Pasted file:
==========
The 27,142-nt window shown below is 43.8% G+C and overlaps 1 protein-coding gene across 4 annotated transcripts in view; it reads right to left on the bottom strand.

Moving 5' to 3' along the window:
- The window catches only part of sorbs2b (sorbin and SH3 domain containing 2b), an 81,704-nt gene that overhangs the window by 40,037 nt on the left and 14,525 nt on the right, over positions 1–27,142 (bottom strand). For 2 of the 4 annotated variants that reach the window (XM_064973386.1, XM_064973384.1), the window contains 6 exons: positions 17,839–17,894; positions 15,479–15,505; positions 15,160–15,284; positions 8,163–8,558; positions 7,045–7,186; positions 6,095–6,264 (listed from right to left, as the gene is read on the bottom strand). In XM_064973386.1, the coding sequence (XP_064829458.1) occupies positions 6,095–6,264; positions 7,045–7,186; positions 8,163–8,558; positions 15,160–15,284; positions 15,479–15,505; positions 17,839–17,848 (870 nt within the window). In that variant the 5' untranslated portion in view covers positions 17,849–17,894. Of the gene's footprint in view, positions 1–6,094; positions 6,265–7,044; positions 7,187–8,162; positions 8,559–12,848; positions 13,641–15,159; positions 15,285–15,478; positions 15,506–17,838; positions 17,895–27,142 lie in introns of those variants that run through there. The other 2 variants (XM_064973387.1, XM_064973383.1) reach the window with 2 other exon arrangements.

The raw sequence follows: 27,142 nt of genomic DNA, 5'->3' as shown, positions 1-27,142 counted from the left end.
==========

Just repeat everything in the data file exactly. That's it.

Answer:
The 27,142-nt window shown below is 43.8% G+C and overlaps 1 protein-coding gene across 4 annotated transcripts in view; it reads right to left on the bottom strand.

Moving 5' to 3' along the window:
- The window catches only part of sorbs2b (sorbin and SH3 domain containing 2b), an 81,704-nt gene that overhangs the window by 40,037 nt on the left and 14,525 nt on the right, over positions 1–27,142 (bottom strand). For 2 of the 4 annotated variants that reach the window (XM_064973386.1, XM_064973384.1), the window contains 6 exons: positions 17,839–17,894; positions 15,479–15,505; positions 15,160–15,284; positions 8,163–8,558; positions 7,045–7,186; positions 6,095–6,264 (listed from right to left, as the gene is read on the bottom strand). In XM_064973386.1, the coding sequence (XP_064829458.1) occupies positions 6,095–6,264; positions 7,045–7,186; positions 8,163–8,558; positions 15,160–15,284; positions 15,479–15,505; positions 17,839–17,848 (870 nt within the window). In that variant the 5' untranslated portion in view covers positions 17,849–17,894. Of the gene's footprint in view, positions 1–6,094; positions 6,265–7,044; positions 7,187–8,162; positions 8,559–12,848; positions 13,641–15,159; positions 15,285–15,478; positions 15,506–17,838; positions 17,895–27,142 lie in introns of those variants that run through there. The other 2 variants (XM_064973387.1, XM_064973383.1) reach the window with 2 other exon arrangements.

The raw sequence follows: 27,142 nt of genomic DNA, 5'->3' as shown, positions 1-27,142 counted from the left end.